Children and youth suffering brutal wars and massive disasters have their childhood ripped apart. Education helps them stitch their life together. It gives them the tool, to paraphrase Nelson Mandela, to transform their own despair into a powerful force of change. The ripple effects will one day reach the rest of us, positively and productively. Without the tool of quality education in their most formative years, the reverse will fall upon us and this should be no surprise.

Children in conflict affected countries are 30% less likely to to complete primary school, and half as likely to complete lower-secondary school. For those who manage to access schools, quality is at stake and learning problems are enormous, such as overcrowded classrooms, sub-standard teaching, gender-based violence, and military attacks on schools, teachers and students. Over 30 million refugee and internally displaced children around the world endure an average of 10-20 years in displacement. Their lack of quality education prevents them from graduating from their suffering.

On the commemoration of the Human Rights Day, let us remember the Universal Declaration of Human Rights. Let us remember why it was created on the heels of World War II: a determined, compassionate and enlightened response to the immense and unspeakable suffering brought upon the world. The Human Rights Declaration of 10 December 1948 was created for Farida, Akello, Sara and Aida, who represent millions of children and young people experiencing the scourge of war, still.

As Mandela also said: “To deny people their human rights is to challenge their very humanity.” Enshrined in Article 26 of the Universal Declaration of Human Rights, the right to education is a basic human right. Without quality education – especially for the millions of young people who suffer armed conflicts in their most formative years – we cannot prevent conflict, restore the rule of law, establish good governance, ensure health care, address climate change and lay the building blocks for productive and peaceful societies. It does not take much research to see the correlation.

Against this background, Education Cannot Wait – a global fund and movement for education in emergencies and protracted crisis – was created at the World Humanitarian Summit in 2016 for the 75 million children who are struggling to access education through the losses of war and disasters. Because their education cannot wait, we work to reach every child affected by crisis. Together with humanitarian and development partners, UN Member states and host-governments, private sector and civil society, refugees and affected communities, we are determined to translate the right to education in the Universal Declaration of Human Rights into reality.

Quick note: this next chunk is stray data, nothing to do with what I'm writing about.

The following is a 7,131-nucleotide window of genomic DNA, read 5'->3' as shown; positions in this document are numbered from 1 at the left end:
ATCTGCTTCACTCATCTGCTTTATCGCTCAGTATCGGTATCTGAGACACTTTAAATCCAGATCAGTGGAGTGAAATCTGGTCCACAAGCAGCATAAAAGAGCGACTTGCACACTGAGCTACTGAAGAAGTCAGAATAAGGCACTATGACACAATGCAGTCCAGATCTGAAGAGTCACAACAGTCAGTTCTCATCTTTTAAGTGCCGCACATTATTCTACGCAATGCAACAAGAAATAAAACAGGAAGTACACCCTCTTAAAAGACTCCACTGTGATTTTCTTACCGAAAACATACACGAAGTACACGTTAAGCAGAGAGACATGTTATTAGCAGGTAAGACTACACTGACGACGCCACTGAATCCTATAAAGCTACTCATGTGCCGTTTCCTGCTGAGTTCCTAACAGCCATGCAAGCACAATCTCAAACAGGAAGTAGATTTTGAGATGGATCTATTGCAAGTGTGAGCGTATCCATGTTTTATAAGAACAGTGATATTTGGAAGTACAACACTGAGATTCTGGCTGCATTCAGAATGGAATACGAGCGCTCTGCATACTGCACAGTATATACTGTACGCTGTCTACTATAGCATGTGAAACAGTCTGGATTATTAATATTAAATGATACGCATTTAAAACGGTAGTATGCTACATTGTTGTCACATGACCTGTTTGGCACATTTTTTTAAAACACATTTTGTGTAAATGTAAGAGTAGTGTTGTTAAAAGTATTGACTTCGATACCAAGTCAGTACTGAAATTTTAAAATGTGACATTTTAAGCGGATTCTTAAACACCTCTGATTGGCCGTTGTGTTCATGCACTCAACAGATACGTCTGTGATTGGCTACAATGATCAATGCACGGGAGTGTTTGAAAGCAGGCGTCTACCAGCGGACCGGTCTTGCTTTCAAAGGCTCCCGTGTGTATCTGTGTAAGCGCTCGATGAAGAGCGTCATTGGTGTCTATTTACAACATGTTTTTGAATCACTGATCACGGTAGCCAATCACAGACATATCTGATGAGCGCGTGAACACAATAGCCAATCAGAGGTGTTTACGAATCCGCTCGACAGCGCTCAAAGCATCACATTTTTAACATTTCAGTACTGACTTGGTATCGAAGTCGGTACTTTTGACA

On the commemoration of the Human Rights Day and the Universal Declaration of Human Rights on 10 December 2017, nearly 70 years later, let us remember the right to quality education for 75 million children in conflict and crisis. Let us not challenge their humanity and put our own in question.

Original article posted on Huffington Post on 10 December 2017.

Germany joins the ‘Education Cannot Wait’ movement with a €16 Million investment

Germany has announced €16 Million for the Education Cannot Wait fund (ECW), becoming one of the largest donors to the world’s first dedicated fund for education in emergencies.

Expanding on Germany’s commitment to education in crisis and conflict situations, German Development Minister Gerd Müller said, “Education is the key to the development of each person. We must prevent a situation in which generations of children in crisis countries grow up without education, traumatized by violence and without opportunities for a better future. Education creates opportunities and gives people hope – and every child has a right to education.

Renowned for its comprehensive approach in education, Germany’s programs are focused on the provision of quality basic education, higher education and technical and vocational skills. The country has put a spotlight on education for refugees in recent years with a view to preventing a “lost generation”.

‘Education is the cornerstone of development, gender-equality, peace and security. The return on investment is unrivalled in terms of human capital, stability and prosperity for societies affected by conflict and disasters,’ said Ms Yasmine Sherif, the Director of Education Cannot Wait. ‘Germany’s generous support will help us to deliver safe, free and quality learning in some of the most complex environments. No matter what the circumstances – children’s education is a basic human right and simply cannot wait.’